However, the second time this course comes around they play this D seven sharp 9 and you expect it to come back to G. But instead right on the word change. They do the key change and take. You to the key of G sharp, which is a half step. Hi. If you want to make the power now to me, this is like a very comical key change the effect here is like like a surprise birthday party kind of thing. You know, it's totally unexpected. They don't prepare you for it. They give you like a quarter note rest to let you know that something is coming. But to just kind of plop you into a new key like that I think is pretty hilarious and it works, you know, it gives you that energy it gives you that surprise and it kind of gives you that Elation throughout the rest of the song we hear the same trick in Bon Jovi's Livin on a Prayer those courses are in the key of E minor.
But after the guitar solo they do an abbreviated pre-chorus they chop off a beat and they throw you right into the key of G major.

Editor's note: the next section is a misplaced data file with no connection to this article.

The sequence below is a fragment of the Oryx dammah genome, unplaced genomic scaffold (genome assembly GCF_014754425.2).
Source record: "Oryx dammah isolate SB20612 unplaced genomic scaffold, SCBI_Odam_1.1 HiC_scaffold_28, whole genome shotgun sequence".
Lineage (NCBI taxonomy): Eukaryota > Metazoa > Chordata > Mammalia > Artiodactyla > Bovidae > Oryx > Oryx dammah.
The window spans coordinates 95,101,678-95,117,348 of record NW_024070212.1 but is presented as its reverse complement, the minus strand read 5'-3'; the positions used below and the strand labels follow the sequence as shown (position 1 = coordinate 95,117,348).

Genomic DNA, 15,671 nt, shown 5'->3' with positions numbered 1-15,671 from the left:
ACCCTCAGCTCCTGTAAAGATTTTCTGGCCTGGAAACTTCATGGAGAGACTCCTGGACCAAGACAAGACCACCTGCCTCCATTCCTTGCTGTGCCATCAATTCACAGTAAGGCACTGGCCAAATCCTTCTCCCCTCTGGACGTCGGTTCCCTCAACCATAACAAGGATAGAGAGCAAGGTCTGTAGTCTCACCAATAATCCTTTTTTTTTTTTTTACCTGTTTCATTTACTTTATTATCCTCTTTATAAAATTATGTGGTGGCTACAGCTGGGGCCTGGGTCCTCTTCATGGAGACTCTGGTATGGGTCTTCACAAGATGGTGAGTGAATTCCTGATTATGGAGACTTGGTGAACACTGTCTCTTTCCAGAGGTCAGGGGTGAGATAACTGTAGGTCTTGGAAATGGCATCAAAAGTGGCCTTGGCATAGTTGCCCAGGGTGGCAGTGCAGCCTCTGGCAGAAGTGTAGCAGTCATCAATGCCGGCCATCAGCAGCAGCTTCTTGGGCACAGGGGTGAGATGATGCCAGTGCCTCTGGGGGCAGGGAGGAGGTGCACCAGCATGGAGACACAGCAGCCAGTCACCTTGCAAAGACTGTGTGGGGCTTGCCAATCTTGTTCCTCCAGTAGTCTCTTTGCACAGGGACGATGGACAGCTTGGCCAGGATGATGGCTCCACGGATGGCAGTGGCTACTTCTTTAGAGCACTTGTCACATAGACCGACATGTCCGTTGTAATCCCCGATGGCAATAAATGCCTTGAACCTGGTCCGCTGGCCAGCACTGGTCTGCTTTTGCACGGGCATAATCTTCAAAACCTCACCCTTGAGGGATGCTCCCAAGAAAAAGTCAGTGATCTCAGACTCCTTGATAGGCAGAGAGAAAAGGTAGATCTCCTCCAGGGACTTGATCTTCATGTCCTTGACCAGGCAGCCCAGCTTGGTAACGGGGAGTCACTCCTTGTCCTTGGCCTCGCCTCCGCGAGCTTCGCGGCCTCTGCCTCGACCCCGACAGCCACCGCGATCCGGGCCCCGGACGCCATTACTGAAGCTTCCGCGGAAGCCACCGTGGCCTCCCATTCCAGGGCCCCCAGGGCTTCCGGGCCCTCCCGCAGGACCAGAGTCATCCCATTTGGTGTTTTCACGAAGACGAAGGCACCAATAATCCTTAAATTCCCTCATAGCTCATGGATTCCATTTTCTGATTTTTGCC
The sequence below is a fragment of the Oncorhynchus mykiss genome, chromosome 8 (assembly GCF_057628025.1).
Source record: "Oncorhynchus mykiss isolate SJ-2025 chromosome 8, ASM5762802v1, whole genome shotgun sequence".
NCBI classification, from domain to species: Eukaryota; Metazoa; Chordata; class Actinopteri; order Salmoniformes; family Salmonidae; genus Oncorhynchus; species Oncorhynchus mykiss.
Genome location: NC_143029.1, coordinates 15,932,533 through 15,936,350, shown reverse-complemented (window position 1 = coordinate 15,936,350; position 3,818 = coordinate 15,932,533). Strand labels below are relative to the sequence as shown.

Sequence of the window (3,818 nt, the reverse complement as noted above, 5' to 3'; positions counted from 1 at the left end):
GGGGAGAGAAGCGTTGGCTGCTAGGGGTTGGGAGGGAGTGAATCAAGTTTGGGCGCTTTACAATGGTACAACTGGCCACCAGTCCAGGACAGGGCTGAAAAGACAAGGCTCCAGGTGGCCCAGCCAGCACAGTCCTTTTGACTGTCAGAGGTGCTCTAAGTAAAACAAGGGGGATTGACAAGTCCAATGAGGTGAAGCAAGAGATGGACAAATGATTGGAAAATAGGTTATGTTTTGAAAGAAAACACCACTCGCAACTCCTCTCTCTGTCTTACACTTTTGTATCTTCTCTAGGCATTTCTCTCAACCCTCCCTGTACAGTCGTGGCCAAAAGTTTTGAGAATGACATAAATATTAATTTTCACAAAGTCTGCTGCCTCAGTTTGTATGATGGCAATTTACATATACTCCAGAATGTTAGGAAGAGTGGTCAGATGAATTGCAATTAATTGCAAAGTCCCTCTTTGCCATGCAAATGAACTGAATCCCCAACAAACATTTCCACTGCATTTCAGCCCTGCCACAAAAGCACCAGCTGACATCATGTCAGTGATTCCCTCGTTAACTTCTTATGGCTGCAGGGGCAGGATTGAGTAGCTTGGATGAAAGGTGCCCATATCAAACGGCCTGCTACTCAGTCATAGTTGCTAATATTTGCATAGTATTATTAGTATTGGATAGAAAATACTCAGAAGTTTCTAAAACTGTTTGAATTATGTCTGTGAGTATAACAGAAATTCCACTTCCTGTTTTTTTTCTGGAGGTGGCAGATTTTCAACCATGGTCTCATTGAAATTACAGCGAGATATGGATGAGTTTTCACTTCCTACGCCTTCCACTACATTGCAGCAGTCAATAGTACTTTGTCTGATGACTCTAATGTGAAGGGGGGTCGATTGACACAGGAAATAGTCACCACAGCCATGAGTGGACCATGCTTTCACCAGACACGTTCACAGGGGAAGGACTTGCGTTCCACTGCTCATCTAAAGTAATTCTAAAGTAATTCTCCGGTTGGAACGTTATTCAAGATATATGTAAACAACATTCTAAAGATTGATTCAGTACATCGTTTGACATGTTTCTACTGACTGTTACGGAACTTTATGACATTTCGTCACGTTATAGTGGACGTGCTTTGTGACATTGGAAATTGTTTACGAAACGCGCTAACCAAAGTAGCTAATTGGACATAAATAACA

And this key changes really funny to me too because you just get sideswiped with it with that missing beat. It's like you're thrown into the new key before you ever had a chance to anticipate it and it really adds a nice, you know vibrant shining brightness to that last chorus. I use that word brightness a lot with these key changes the move up because we have a tendency to associate higher notes with brightness and lower notes with Darkness. So I don't think it's too abstract to say that this really just brightens up the song at the end. Now, you don't have to be so abrupt and sudden with these key changes. You can kind of massage them in there a little more subtly and a great example of this is in Marvin Gaye and Tammi Terrell's Ain't No, Mountain High Enough. That song has a pretty complex chord progression, but the chorus is can be thought of as B minor now after the bridge they bring in this B flat major chord and from there on out. The rest of the song is now a half step higher and you might miss that key change the first time it's not totally blatant. Or it might be obvious to you. But the first time you hear it, it might just kind of slip past you but you can't really deny that the end of that song has a really great energy that the first half didn't quite have as much of that. You might be thinking. Okay, if you can bump up your song a half step. Can you bump up your song a whole step? And the answer is yeah. You can totally do that. Very popular move a great example is my girl. That song is in the key of C by the time it ends. We're in the key of D, which is a whole step higher.